Accountability in Action

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Accountability in
action
John Coutts,
Governance Advisor,
FTN
What we will cover
• Context: the 2012 Act, the board and the council of governors
• What accountability is and is not
• Why accountability is important
• What is involved in a good accountability relationship
• Some tips and some things to avoid
• Conclusions, discussion and questions
The Health and Social Care Act 2012
• ‘The general duty of the board of directors, and of each director
individually, is to act with a view to promoting the success of the
corporation so as to maximise the benefits for the members of the
corporation as a whole and for the public.’
• ‘The general duties of the council of governors are:
• to hold the non-executive directors individually and collectively
to account for the performance of the board of directors, and
• to represent the interests of the members of the corporation as
a whole and the interests of the public.’
Accountability – what it is
• To be accountable is to be liable to explain or justify ones
actions and decisions.
• Accountability is the process of explanation and justification.
• So holding to account is the process of requiring explanation
and justification, but it is also about testing, forming a
judgment and if necessary taking action.
• Accountability implies responsibility – It is reasonable only to
hold people to account for those things for which the are
responsible.
Accountability – what it isn’t
• It is not synonymous with responsibility
• It does not imply a management relationship
• It is not a ‘one off’ annual event
• It is not the same as appraisal
• It is not about confrontation, ‘putting someone in their place’
or ‘giving them a hard time’
Why is accountability important?
We are working through difficult times:
• On-going economic uncertainty
• Fewer resources
• Loss of faith in institutions and businesses
• Reflected by adverse press coverage
• Mid Staffordshire Enquiry
The case for local accountability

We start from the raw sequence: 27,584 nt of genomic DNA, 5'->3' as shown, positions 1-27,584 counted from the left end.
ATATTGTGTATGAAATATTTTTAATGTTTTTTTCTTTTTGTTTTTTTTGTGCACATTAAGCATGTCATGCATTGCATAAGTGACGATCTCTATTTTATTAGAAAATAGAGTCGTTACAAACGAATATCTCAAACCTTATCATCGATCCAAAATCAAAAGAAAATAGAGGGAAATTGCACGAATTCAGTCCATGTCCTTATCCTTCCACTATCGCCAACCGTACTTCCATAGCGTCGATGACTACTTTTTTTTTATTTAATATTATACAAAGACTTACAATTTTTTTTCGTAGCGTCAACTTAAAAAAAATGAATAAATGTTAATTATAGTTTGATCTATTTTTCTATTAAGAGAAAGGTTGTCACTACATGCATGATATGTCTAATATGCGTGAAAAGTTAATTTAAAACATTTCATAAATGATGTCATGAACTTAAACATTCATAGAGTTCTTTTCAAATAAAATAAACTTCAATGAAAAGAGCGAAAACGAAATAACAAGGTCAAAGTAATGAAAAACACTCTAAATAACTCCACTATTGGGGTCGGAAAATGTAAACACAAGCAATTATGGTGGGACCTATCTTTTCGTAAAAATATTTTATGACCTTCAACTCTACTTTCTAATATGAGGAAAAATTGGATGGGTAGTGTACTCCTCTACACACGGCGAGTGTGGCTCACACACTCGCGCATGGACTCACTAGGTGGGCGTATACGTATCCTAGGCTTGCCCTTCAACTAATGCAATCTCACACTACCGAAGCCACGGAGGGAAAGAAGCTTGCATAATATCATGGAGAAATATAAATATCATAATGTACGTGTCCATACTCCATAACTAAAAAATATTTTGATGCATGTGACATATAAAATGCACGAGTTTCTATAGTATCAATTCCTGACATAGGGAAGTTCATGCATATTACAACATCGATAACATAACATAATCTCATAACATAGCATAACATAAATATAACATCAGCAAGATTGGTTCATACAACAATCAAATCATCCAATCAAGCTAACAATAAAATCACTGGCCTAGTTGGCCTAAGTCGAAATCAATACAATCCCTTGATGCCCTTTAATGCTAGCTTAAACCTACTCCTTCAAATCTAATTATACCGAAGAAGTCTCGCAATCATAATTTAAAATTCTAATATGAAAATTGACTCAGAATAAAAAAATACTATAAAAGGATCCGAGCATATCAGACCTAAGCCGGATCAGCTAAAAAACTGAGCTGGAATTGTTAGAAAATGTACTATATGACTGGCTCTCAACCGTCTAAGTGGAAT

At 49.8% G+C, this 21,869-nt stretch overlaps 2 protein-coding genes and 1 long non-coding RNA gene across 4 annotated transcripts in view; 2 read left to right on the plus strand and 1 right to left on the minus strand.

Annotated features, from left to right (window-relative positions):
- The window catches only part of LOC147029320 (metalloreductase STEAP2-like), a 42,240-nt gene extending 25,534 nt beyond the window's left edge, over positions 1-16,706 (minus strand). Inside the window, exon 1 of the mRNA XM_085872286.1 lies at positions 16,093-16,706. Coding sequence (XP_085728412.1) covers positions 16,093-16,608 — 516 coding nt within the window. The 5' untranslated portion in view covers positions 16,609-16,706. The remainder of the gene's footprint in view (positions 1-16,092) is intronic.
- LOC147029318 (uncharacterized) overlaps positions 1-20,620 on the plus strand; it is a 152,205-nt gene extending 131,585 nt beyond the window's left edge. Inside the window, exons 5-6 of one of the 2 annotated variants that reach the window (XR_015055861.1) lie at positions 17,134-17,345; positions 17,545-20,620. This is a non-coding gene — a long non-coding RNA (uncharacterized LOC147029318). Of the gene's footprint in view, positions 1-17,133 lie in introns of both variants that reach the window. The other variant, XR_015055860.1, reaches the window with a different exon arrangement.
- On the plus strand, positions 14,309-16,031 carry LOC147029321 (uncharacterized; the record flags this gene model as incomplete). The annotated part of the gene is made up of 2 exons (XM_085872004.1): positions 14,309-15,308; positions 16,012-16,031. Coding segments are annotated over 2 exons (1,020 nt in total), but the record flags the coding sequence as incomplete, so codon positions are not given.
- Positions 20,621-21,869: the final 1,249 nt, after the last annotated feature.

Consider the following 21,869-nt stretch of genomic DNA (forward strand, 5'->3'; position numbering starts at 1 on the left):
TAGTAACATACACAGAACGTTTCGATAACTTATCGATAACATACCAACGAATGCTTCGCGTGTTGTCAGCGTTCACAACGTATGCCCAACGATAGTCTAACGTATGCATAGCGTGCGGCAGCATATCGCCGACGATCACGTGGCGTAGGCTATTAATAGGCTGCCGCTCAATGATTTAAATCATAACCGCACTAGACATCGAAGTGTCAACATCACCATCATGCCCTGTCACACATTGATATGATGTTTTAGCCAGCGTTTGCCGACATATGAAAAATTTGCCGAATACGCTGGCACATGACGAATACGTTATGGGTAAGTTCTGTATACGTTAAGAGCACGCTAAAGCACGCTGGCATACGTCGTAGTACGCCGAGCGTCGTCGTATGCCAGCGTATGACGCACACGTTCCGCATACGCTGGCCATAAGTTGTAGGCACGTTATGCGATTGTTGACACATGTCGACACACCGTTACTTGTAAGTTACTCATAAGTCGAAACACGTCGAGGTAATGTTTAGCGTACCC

• Boards do not ‘own’ foundation trusts, they direct them on behalf of
the ‘owner’ – local communities and the general public.
• FTs have disparate groups of stakeholders all of whom should have
a voice.
• External regulation tends to be retrospective, encourages
compliance rather than high levels of performance and distorts the
allocation of resources in a way that might not accord with local
priorities.
• Being answerable for what we do promotes self knowledge, being
answerable to lay people promotes self awareness.
Boards can get it wrong
•
•
•
Overconfidence, complacency and inertia at board level
Strong membership, but board members not applying their skills and
knowledge or being prone to ‘group think’
The right processes in place, but not used effectively
•
•
•
•
•
Management styles not conducive to challenge or scrutiny
Focus on one performance factor to exclusion of others
Inadequate information to consider the risks associated with its strategy
Inadequate controls properly to mitigate risk
Insufficient discipline in questioning and challenging
•
Insufficient attention to cumulative risks
Accountability implies a relationship
Your accountability relationships will work in two directions:
• You will be given an account, an explanation, of the trust’s
performance, the reasons for it and what is being done to
bring about improvement and you will be able to test that
out and form a judgment about the acceptability of past
performance and of future plans.
• But you will also need to give account of your collective
performance to the membership and be prepared to act
on their judgment.
Exercise: Holding the board of directors to
account
• What would the format be? How would you set about the task?
• What behaviours are important and what commitments would you
need to make?
• What support and advice would you need?
• What do you need the board to do?
• What information would you need?
• What preparation would you need to make?
• Anything else?
Accountability and governors
NEDs giving account to you might include:
• How the board manages risk
• How the board gains assurance that the main risks to
achieving strategy and performance are controlled.
• Examples of where the board has intervened to deal with
issues of performance.
• The reliability of past performance as a predictor of future
performance.
• It is the board’s job to convince governors.
Some things you might want to know about
• The overall picture: what has gone well and what has gone
badly – and why.
• How NEDs have ‘triangulated’ to obtain assurance that the
figures can be trusted
• If the board is satisfied with performance and if not why not.
• If the chair is satisfied with the level and quality of challenge
in the boardroom.
• How governors can assure themselves that they have the full
picture
Making the relationship work
Some suggestions:
• Agree the ground rules
• Stick to them
• Don’t try to do the NED’s job
• Use your experts.
• Don’t be afraid to question
• No subject is off limits
To conclude..
• Self regulation starts with the board and the buck stops with
the board
• Governors are not a substitute for Monitor, but they can help
boards to reflect honestly and to understand how well they
are doing
• This will always be a work in progress – stick with it
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